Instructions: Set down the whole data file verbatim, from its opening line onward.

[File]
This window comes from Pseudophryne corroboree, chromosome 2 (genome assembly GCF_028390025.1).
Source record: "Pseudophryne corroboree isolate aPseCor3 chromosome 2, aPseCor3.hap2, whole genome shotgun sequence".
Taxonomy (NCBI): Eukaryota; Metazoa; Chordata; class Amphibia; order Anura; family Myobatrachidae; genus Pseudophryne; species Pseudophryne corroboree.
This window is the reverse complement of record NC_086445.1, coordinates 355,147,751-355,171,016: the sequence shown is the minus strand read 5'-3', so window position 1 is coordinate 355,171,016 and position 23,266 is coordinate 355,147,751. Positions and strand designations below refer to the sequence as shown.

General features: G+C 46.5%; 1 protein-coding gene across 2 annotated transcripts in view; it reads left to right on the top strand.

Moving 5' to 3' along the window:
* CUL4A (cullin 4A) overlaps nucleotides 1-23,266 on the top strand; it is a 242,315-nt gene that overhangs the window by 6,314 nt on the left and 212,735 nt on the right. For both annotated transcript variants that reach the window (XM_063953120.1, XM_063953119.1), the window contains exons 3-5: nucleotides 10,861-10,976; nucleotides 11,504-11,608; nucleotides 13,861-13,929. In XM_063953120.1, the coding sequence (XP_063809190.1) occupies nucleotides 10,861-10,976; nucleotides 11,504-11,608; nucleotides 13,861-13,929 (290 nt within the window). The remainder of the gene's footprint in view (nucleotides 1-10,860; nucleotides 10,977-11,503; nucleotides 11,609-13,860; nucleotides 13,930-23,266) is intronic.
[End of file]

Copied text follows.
This window comes from Pseudophryne corroboree, chromosome 2 (genome assembly GCF_028390025.1).
Source record: "Pseudophryne corroboree isolate aPseCor3 chromosome 2, aPseCor3.hap2, whole genome shotgun sequence".
Taxonomy (NCBI): Eukaryota; Metazoa; Chordata; class Amphibia; order Anura; family Myobatrachidae; genus Pseudophryne; species Pseudophryne corroboree.
This window is the reverse complement of record NC_086445.1, coordinates 355,147,751-355,171,016: the sequence shown is the minus strand read 5'-3', so window position 1 is coordinate 355,171,016 and position 23,266 is coordinate 355,147,751. Positions and strand designations below refer to the sequence as shown.

General features: G+C 46.5%; 1 protein-coding gene across 2 annotated transcripts in view; it reads left to right on the top strand.

Moving 5' to 3' along the window:
* CUL4A (cullin 4A) overlaps nucleotides 1-23,266 on the top strand; it is a 242,315-nt gene that overhangs the window by 6,314 nt on the left and 212,735 nt on the right. For both annotated transcript variants that reach the window (XM_063953120.1, XM_063953119.1), the window contains exons 3-5: nucleotides 10,861-10,976; nucleotides 11,504-11,608; nucleotides 13,861-13,929. In XM_063953120.1, the coding sequence (XP_063809190.1) occupies nucleotides 10,861-10,976; nucleotides 11,504-11,608; nucleotides 13,861-13,929 (290 nt within the window). The remainder of the gene's footprint in view (nucleotides 1-10,860; nucleotides 10,977-11,503; nucleotides 11,609-13,860; nucleotides 13,930-23,266) is intronic.